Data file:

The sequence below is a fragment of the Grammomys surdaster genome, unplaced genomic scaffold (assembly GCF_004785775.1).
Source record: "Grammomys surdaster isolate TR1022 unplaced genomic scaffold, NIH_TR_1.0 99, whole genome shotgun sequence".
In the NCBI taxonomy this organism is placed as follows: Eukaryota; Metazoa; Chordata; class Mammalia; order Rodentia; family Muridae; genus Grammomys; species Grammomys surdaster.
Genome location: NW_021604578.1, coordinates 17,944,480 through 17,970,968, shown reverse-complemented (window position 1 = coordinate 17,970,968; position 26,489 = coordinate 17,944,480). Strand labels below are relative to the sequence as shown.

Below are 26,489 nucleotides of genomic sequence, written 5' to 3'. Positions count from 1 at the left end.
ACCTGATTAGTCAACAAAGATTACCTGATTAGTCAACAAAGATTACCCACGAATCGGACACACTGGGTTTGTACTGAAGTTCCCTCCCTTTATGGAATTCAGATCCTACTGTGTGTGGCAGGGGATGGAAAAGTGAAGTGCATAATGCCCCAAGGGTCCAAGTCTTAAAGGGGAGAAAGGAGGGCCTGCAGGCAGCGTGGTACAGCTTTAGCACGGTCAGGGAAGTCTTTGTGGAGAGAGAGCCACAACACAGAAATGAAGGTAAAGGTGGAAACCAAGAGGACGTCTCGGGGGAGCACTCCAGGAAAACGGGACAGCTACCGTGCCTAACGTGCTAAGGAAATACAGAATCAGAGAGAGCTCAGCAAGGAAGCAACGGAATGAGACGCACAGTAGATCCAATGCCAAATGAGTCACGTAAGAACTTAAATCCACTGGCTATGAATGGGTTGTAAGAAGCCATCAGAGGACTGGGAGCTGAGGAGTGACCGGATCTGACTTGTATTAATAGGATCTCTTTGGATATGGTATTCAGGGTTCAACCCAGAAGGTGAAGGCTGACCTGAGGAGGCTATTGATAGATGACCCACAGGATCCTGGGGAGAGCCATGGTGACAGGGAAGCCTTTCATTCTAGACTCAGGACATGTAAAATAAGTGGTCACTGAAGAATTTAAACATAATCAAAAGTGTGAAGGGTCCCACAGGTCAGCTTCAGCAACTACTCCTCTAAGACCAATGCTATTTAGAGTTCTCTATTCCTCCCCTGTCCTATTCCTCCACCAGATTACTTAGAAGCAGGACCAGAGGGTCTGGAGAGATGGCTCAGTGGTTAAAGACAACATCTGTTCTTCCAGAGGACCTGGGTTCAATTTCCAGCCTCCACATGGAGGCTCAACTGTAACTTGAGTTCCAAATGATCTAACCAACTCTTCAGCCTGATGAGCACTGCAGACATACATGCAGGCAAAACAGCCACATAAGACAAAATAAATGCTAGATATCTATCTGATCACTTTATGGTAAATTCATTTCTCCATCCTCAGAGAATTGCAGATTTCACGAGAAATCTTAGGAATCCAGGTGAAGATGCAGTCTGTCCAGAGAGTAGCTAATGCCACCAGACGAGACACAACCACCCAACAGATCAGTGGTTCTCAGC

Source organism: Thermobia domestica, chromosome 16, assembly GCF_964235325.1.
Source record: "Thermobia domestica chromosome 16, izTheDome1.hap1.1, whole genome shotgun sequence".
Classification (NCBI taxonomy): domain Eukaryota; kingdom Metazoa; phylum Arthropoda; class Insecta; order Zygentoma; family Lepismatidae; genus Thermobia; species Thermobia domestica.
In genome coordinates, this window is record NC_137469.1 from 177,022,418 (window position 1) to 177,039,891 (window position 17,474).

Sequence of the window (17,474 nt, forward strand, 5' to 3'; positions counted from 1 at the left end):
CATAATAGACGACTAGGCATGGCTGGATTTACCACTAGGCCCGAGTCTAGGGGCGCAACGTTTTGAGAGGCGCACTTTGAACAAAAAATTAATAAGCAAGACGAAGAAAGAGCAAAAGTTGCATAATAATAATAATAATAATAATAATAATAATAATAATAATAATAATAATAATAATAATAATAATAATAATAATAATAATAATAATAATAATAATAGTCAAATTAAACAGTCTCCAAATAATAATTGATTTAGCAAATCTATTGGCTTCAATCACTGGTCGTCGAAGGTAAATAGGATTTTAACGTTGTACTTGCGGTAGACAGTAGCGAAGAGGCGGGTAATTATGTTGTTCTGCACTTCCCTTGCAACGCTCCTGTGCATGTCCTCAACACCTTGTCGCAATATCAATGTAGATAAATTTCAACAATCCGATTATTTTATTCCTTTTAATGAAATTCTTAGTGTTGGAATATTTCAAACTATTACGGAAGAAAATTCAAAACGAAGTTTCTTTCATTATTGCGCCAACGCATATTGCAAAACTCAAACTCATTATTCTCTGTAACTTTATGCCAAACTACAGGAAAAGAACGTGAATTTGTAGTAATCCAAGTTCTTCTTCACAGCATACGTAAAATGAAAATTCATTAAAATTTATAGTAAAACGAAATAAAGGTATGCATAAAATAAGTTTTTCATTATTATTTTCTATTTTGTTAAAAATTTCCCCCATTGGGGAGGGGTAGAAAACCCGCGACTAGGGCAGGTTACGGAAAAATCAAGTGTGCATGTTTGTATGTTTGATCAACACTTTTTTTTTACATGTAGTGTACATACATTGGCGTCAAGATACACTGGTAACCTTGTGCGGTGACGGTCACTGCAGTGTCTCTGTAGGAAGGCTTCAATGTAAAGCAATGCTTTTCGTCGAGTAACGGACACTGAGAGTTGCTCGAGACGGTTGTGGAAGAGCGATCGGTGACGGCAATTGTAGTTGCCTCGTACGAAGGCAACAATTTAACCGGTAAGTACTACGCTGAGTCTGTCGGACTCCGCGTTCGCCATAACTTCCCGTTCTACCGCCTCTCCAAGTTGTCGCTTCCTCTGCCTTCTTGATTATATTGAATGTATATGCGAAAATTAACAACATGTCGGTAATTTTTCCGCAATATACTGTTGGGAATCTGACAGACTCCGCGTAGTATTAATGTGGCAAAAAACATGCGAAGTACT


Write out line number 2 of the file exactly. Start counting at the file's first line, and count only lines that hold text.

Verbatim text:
Source record: "Grammomys surdaster isolate TR1022 unplaced genomic scaffold, NIH_TR_1.0 99, whole genome shotgun sequence".